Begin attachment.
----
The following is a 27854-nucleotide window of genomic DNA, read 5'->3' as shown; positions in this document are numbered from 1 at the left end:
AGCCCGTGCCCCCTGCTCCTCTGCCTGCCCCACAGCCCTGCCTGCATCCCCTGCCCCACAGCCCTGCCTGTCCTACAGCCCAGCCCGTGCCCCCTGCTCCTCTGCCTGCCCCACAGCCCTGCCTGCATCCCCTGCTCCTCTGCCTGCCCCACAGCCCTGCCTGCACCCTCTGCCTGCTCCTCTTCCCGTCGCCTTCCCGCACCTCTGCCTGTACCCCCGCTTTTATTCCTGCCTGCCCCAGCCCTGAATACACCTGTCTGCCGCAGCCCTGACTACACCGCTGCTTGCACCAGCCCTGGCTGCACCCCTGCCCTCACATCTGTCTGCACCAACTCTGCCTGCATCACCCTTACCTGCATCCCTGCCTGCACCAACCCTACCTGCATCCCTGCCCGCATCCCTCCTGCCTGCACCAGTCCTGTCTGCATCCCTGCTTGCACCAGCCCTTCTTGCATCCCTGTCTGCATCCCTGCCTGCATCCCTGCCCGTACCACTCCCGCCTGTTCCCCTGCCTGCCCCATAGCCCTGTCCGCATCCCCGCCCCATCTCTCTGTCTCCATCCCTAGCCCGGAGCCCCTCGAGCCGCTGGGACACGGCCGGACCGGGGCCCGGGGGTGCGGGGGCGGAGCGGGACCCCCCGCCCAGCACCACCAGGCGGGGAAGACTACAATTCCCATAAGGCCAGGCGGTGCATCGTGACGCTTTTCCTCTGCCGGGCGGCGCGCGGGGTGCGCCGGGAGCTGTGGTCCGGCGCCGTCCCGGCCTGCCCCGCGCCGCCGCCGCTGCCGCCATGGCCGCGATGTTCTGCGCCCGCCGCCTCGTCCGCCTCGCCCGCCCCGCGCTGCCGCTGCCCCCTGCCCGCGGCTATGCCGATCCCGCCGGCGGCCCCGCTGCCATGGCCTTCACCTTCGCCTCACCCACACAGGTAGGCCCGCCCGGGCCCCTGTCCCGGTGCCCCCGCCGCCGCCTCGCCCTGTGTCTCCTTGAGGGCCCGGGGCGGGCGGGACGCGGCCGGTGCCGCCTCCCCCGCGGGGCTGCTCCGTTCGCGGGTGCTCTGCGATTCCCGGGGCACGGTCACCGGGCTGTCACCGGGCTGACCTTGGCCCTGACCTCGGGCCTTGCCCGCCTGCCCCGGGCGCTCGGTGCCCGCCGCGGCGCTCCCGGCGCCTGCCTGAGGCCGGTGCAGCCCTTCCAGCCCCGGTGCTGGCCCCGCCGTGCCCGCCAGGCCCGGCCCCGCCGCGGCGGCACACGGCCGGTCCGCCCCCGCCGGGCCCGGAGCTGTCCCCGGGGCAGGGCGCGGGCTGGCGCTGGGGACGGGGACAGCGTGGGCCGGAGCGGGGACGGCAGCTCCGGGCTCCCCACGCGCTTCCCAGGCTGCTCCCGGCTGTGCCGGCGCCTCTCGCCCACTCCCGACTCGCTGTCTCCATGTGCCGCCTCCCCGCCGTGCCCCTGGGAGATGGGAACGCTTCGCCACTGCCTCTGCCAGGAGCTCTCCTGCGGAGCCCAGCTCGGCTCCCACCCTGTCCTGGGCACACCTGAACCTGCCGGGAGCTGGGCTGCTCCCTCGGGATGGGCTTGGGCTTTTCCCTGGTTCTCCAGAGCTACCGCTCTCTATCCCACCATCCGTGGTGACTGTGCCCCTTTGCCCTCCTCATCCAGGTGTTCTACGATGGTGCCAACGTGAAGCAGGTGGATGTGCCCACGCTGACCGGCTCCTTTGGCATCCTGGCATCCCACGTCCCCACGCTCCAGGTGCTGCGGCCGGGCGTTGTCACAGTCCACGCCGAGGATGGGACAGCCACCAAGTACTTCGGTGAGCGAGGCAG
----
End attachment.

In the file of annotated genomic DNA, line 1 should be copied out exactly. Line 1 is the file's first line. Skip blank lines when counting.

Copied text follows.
The following is a 27854-nucleotide window of genomic DNA, read 5'->3' as shown; positions in this document are numbered from 1 at the left end: